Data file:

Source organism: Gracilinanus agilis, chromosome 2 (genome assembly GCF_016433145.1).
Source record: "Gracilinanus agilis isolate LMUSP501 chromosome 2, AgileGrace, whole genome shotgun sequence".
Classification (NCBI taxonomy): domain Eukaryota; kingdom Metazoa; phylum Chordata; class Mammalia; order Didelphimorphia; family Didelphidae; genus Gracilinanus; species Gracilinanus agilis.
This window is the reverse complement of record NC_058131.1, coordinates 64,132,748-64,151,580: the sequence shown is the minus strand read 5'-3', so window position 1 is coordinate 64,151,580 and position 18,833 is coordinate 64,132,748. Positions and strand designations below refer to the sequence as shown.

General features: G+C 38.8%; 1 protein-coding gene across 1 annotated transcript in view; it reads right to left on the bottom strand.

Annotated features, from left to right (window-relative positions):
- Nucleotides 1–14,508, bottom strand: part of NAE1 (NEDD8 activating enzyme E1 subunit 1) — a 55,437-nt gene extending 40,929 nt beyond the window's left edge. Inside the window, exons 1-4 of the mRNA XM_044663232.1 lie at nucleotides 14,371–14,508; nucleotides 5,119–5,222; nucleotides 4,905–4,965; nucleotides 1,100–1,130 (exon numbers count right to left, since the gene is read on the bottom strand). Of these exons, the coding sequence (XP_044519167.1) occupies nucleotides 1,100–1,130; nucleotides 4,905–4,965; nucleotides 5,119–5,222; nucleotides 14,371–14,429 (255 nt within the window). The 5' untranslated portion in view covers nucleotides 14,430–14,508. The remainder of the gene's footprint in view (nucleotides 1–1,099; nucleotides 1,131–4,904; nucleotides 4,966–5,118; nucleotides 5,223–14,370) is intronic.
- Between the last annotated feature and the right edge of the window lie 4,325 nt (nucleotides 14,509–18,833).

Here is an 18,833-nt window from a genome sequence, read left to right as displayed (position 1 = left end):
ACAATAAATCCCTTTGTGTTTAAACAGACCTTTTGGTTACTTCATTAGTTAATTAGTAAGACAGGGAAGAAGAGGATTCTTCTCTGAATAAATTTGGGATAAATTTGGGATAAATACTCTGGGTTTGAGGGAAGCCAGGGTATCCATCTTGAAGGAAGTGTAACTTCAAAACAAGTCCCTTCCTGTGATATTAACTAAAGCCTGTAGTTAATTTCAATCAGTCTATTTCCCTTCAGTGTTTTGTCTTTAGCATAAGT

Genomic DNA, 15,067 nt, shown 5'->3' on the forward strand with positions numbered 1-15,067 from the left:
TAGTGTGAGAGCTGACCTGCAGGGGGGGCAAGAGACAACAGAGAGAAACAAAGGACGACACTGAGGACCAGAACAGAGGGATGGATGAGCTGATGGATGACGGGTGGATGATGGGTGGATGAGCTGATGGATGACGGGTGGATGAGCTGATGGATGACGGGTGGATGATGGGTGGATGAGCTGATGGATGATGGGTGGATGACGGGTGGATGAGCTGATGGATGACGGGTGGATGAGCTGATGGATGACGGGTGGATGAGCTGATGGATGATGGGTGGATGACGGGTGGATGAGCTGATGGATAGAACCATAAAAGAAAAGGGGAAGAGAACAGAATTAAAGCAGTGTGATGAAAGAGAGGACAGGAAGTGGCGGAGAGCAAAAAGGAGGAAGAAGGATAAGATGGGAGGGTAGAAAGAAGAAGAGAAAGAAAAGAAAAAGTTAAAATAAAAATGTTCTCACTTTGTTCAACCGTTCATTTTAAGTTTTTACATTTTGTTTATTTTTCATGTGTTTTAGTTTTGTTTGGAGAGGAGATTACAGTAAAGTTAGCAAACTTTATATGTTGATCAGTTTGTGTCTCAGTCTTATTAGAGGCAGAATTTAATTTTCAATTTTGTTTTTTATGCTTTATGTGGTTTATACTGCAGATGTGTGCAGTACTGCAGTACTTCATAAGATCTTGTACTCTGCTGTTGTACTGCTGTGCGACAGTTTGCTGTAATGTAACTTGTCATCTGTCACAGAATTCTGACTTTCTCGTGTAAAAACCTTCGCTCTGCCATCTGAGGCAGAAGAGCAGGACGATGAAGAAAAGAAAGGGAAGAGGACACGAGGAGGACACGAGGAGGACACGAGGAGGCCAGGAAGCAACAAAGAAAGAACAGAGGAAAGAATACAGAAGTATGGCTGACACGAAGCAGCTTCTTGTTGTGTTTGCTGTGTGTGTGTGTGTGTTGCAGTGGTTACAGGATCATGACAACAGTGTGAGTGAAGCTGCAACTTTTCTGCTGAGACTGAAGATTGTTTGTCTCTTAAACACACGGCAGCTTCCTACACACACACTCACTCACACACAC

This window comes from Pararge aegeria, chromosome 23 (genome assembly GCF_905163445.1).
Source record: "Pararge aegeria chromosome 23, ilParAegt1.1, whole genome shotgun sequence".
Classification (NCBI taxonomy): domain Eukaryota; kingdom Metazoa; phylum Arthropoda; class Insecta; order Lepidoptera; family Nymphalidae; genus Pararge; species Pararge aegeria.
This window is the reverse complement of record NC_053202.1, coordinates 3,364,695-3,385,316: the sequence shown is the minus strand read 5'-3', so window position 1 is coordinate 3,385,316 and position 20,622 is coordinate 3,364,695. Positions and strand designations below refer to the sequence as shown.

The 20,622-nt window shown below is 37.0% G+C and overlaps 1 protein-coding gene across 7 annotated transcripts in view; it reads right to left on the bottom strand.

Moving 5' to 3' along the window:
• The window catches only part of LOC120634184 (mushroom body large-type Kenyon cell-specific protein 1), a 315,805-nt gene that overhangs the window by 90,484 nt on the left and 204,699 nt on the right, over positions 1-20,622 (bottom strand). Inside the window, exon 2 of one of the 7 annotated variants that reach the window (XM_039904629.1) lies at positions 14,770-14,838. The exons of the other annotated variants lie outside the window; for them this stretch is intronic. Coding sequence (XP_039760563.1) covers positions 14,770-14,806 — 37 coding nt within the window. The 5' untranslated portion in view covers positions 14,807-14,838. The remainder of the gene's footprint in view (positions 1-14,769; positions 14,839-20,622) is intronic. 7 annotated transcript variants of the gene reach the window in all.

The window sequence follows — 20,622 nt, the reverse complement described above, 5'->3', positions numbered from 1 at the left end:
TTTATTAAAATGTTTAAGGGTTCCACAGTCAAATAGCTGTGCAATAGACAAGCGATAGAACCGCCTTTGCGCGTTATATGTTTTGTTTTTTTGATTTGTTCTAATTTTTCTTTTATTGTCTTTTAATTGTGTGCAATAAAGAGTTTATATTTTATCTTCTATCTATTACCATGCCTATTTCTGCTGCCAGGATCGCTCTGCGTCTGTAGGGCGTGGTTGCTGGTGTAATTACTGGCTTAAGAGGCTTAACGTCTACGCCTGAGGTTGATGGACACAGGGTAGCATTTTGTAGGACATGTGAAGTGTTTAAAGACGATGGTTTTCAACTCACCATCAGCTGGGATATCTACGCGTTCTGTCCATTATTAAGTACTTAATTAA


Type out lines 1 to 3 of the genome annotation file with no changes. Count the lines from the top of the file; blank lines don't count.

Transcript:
Source organism: Gracilinanus agilis, chromosome 2 (genome assembly GCF_016433145.1).
Source record: "Gracilinanus agilis isolate LMUSP501 chromosome 2, AgileGrace, whole genome shotgun sequence".
Classification (NCBI taxonomy): domain Eukaryota; kingdom Metazoa; phylum Chordata; class Mammalia; order Didelphimorphia; family Didelphidae; genus Gracilinanus; species Gracilinanus agilis.